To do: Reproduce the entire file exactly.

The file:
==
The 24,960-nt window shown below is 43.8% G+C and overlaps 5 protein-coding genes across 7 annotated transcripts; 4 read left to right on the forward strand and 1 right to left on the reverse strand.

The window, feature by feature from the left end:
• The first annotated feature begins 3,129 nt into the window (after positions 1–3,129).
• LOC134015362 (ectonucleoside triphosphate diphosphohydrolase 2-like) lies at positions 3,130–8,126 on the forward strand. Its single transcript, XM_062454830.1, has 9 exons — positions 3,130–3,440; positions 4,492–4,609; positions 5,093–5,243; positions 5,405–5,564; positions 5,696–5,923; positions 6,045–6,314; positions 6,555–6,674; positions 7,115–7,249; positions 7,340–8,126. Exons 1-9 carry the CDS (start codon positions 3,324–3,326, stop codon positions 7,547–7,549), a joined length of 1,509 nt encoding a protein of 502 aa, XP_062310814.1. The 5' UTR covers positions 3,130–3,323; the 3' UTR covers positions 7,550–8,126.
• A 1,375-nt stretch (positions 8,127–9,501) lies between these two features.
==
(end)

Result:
The 24,960-nt window shown below is 43.8% G+C and overlaps 5 protein-coding genes across 7 annotated transcripts; 4 read left to right on the forward strand and 1 right to left on the reverse strand.

The window, feature by feature from the left end:
• The first annotated feature begins 3,129 nt into the window (after positions 1–3,129).
• LOC134015362 (ectonucleoside triphosphate diphosphohydrolase 2-like) lies at positions 3,130–8,126 on the forward strand. Its single transcript, XM_062454830.1, has 9 exons — positions 3,130–3,440; positions 4,492–4,609; positions 5,093–5,243; positions 5,405–5,564; positions 5,696–5,923; positions 6,045–6,314; positions 6,555–6,674; positions 7,115–7,249; positions 7,340–8,126. Exons 1-9 carry the CDS (start codon positions 3,324–3,326, stop codon positions 7,547–7,549), a joined length of 1,509 nt encoding a protein of 502 aa, XP_062310814.1. The 5' UTR covers positions 3,130–3,323; the 3' UTR covers positions 7,550–8,126.
• A 1,375-nt stretch (positions 8,127–9,501) lies between these two features.